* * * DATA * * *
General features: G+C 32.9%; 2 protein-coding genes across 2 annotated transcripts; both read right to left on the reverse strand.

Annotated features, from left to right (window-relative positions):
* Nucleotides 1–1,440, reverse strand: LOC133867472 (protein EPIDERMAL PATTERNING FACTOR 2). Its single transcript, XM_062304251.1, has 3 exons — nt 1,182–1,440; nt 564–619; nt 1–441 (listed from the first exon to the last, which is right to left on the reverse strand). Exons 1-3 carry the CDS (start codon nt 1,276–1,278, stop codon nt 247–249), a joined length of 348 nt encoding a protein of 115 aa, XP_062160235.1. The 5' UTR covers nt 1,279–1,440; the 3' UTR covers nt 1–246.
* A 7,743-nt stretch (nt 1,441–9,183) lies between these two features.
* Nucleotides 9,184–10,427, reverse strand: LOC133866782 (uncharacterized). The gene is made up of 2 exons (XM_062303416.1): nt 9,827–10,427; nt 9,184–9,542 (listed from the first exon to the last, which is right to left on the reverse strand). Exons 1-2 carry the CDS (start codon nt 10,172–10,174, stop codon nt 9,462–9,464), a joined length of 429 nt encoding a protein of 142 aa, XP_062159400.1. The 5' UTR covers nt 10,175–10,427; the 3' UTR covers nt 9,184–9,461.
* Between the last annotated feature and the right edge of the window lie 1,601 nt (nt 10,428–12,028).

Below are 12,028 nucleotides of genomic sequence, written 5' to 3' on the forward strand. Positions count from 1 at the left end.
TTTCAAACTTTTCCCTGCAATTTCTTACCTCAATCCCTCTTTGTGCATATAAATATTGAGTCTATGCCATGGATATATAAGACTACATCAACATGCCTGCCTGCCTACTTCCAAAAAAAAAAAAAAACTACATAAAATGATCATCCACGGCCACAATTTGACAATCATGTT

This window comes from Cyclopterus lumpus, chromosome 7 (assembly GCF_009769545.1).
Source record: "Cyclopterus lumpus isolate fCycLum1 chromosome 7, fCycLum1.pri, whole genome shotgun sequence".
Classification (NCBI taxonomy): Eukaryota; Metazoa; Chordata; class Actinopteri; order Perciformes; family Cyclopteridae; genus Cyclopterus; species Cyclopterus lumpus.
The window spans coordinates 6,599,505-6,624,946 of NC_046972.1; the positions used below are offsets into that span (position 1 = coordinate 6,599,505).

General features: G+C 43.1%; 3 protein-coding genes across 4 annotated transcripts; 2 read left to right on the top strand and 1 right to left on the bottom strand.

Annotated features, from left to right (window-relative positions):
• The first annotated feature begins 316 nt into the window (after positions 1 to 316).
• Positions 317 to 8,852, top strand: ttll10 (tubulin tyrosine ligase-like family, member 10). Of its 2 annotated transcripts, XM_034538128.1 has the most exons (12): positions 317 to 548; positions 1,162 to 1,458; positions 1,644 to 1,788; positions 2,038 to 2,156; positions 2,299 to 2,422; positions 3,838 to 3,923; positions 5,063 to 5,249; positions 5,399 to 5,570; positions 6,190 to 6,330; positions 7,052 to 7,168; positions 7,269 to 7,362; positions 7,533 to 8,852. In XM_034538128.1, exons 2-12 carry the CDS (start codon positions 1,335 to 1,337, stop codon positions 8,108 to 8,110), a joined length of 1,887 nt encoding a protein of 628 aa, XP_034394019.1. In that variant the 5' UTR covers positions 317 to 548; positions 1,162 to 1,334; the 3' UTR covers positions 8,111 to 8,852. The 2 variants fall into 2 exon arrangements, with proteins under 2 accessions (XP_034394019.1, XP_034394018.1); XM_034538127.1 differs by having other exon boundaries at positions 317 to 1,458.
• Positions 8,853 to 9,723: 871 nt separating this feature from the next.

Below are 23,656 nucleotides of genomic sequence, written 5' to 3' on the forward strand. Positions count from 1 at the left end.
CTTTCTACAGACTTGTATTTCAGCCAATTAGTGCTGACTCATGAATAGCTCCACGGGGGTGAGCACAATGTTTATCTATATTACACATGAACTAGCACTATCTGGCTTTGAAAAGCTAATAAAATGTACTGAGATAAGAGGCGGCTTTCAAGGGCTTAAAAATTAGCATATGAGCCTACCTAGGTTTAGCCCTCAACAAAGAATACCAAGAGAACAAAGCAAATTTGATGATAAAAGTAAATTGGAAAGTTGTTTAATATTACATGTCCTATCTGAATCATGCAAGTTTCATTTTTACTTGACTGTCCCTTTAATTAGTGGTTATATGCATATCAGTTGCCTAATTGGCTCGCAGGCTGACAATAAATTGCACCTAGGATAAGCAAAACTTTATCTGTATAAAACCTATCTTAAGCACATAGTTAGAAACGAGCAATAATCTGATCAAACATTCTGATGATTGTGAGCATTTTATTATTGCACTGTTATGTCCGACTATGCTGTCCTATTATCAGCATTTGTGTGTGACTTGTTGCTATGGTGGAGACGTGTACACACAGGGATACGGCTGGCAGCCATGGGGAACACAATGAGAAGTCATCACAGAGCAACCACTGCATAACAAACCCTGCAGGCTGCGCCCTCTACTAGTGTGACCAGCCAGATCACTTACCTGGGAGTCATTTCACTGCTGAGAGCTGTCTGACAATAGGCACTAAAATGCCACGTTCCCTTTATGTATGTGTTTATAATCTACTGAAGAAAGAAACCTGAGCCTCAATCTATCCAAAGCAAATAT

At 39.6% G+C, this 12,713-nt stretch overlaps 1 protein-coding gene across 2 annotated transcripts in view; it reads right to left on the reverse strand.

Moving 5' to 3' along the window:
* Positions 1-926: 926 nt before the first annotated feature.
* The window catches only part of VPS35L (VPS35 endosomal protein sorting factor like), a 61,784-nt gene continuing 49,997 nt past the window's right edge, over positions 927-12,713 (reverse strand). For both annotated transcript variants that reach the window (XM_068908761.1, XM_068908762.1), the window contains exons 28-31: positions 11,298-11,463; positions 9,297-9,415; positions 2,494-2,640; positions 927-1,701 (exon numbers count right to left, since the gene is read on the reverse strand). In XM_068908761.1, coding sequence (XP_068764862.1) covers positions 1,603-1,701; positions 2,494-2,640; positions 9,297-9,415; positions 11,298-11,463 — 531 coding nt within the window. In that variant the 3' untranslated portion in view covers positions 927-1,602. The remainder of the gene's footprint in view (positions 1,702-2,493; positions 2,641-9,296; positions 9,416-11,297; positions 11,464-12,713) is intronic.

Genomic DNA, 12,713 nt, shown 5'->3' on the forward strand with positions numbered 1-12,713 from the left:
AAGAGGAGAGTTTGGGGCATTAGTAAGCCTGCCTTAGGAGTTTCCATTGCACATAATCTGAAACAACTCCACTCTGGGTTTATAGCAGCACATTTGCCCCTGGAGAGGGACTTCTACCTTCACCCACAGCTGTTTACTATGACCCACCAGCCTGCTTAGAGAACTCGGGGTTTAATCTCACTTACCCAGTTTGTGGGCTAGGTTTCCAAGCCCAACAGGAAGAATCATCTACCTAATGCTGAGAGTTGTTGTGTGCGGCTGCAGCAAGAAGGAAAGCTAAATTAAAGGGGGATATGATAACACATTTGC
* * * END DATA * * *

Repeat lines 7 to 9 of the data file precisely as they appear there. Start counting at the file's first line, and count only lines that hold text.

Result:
Below are 12,028 nucleotides of genomic sequence, written 5' to 3' on the forward strand. Positions count from 1 at the left end.
TTTCAAACTTTTCCCTGCAATTTCTTACCTCAATCCCTCTTTGTGCATATAAATATTGAGTCTATGCCATGGATATATAAGACTACATCAACATGCCTGCCTGCCTACTTCCAAAAAAAAAAAAAAACTACATAAAATGATCATCCACGGCCACAATTTGACAATCATGTT

This window comes from Cyclopterus lumpus, chromosome 7 (assembly GCF_009769545.1).